Sometimes, though, none of that happens. Sometimes I just see some graffiti, laugh, and go on, and that’s all there is.

Put A Paper Umbrella In It.

Left Hand Brewing Company pint glass.

I’ve never been much of a cocktail drinker—I usually go for a craft beer when dining out—although on a couple of special occasions I’ve ordered a martini or a Manhattan. I remember being really disappointed once when a waiter brought me a martini in a short glass with a thick base—the kind of glass that should be used for an Old Fashioned or straight whiskey on the rocks. I wanted one of those long-stemmed glasses because they look cool. And supposedly there’s a logic in them too: the design is to keep the liquid cool longer. There’s a reason a brandy snifter is designed to be cupped, allowing your hand to warm it and also swirl it. Even different styles of beer have their own distinct glasses—I only have a few standard pint glasses in the cupboard so apparently I’ve been drinking stouts and IPAs all wrong, though they taste just fine to me.

What got me thinking about this is that with the rise of cocktail culture there are some men who have a problem with their fancy drinks being served in fancy glasses or with fancy garnishes. According to a Business Times article it’s mostly guys in their thirties who are afraid stemware or other distinctive glasses don’t look “manly”. Some bars even put pictures of what their cocktails will look like in their natural state in case these guys are afraid having a Singapore sling will make them look weak so they ask the mixologist to dump it in a Solo cup. With ice.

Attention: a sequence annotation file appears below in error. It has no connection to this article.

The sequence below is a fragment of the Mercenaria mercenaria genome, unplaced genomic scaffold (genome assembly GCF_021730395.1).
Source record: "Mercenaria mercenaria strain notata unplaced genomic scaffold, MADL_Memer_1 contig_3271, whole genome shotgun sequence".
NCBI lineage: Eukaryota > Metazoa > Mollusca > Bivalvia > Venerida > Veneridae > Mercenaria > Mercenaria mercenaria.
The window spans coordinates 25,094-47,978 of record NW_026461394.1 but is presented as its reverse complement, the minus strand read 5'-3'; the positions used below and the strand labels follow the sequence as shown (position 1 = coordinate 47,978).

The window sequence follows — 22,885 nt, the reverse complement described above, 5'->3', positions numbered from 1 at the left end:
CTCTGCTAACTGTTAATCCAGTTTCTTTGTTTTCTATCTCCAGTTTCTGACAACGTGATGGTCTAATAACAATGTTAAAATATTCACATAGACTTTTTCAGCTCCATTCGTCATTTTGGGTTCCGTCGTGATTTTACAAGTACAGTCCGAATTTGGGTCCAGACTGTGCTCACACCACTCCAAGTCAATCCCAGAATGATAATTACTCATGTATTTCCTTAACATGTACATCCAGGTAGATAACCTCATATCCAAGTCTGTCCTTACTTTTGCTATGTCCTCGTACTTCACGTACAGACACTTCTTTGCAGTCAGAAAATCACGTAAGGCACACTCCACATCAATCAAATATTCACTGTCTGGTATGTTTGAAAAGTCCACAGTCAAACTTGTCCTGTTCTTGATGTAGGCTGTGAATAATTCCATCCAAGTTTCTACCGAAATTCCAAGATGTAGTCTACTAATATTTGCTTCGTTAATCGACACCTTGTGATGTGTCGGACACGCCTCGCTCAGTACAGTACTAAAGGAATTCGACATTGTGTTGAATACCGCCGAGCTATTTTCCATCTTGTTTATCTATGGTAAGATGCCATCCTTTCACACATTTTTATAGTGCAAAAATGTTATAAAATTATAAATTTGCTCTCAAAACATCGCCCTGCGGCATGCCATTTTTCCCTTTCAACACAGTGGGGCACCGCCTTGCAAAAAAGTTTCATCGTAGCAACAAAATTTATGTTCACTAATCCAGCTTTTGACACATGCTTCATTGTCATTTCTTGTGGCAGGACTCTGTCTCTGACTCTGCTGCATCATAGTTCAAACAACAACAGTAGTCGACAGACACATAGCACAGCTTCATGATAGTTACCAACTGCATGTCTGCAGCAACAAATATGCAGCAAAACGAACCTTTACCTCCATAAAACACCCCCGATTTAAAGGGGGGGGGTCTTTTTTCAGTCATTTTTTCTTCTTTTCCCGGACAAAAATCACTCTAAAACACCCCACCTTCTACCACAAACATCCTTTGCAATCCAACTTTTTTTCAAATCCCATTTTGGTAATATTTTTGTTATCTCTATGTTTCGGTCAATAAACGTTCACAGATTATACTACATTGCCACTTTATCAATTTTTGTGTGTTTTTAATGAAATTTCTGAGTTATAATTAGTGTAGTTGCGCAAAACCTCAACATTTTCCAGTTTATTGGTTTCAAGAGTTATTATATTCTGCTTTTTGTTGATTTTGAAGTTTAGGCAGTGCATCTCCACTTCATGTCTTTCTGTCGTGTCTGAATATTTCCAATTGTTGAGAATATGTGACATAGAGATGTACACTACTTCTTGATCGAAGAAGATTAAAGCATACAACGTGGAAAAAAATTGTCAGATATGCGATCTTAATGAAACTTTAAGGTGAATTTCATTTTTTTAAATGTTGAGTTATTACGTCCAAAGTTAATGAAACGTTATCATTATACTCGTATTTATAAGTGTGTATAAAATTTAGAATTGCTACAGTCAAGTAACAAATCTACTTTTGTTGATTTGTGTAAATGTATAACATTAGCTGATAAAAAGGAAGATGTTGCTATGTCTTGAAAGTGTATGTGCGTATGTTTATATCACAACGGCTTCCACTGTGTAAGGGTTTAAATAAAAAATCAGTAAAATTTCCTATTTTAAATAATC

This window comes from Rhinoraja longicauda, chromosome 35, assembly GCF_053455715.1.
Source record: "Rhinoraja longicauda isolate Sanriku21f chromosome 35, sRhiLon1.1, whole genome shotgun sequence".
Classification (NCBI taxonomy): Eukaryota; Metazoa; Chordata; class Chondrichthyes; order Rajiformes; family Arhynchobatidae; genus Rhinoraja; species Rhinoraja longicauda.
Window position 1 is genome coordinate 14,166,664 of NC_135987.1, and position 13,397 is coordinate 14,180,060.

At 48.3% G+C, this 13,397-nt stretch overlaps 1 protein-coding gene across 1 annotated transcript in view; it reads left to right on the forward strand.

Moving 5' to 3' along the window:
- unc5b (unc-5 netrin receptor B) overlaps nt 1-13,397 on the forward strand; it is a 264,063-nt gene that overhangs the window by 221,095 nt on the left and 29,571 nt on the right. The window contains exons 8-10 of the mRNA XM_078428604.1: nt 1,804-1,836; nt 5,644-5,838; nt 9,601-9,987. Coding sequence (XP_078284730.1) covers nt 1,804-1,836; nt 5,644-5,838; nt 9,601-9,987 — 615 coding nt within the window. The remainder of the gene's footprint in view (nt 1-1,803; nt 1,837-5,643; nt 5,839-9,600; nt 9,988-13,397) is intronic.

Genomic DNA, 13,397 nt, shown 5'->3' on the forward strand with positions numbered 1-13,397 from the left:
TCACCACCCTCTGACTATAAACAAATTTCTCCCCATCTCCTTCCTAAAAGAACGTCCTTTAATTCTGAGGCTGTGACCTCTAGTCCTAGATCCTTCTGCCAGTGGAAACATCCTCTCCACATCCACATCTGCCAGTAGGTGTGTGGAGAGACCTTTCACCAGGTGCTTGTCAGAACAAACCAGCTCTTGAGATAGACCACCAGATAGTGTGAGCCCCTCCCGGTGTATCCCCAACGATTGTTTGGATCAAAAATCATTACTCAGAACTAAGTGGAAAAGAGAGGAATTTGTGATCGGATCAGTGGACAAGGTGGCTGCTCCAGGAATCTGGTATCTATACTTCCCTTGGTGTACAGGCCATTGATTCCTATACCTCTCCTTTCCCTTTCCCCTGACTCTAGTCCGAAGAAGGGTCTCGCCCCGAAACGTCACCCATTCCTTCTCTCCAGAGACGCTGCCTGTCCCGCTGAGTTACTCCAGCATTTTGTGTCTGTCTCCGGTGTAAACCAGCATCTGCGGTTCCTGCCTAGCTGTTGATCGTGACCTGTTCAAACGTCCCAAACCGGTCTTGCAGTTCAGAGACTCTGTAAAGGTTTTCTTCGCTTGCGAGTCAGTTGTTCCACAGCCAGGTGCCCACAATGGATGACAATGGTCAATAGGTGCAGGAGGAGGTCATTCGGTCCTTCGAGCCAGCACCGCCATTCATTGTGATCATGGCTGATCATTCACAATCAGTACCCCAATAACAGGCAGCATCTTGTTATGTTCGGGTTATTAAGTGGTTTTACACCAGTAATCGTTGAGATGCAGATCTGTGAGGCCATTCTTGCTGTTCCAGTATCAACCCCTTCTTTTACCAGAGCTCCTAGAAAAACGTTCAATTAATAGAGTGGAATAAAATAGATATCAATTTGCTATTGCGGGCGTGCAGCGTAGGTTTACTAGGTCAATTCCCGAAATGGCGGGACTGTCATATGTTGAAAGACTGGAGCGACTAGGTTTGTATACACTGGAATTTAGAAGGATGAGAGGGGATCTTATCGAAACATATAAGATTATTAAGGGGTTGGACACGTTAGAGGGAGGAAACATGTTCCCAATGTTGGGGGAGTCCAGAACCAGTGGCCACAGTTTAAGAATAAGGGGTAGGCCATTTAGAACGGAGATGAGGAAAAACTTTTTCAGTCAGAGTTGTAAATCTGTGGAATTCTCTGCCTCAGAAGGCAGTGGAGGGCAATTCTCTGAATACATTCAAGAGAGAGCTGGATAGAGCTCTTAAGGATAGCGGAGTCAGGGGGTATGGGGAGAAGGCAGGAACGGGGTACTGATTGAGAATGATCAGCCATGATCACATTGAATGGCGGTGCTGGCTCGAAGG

I have a couple of thoughts about this. The first is, even if the glassware design doesn’t really enhance the flavor or experience of a drink, even if it’s all psychological, the mental approach matters. A finely crafted cocktail deserves to be savored, slowly. I really like the trend of non-alcoholic cocktails. People who don’t drink alcohol should still be able to go to a nice venue and have a distinctive beverage.

The second thought is, guys, grow up. Pick a drink based on what you like, not how you think it’ll make you look.

Source: Tenor

 

 

Overlap.

I saw this graffiti on my way to work and I stopped and took a picture of it even though it didn’t seem all that interesting. It’s pretty well done–I’ll admit that. The letters look very solid, the lines are clean, and I like the use of different shades of blue as well as the yellow clouds and red dots. I had to step back a bit to see that it spells SNARE and I thought, oh, cute, you caught me. But I can scroll through Instagram for pictures of Nashville graffiti, or even go farther afield–around the United States, even around the world–and see graffiti that uses the same style of lettering. Along with bubble letters this more, well, I don’t know how to describe it, but it seems more chiseled than bubble letters, with contrasting curves and sharp points, seems to be pretty standard. It’s a style a lot of artists use.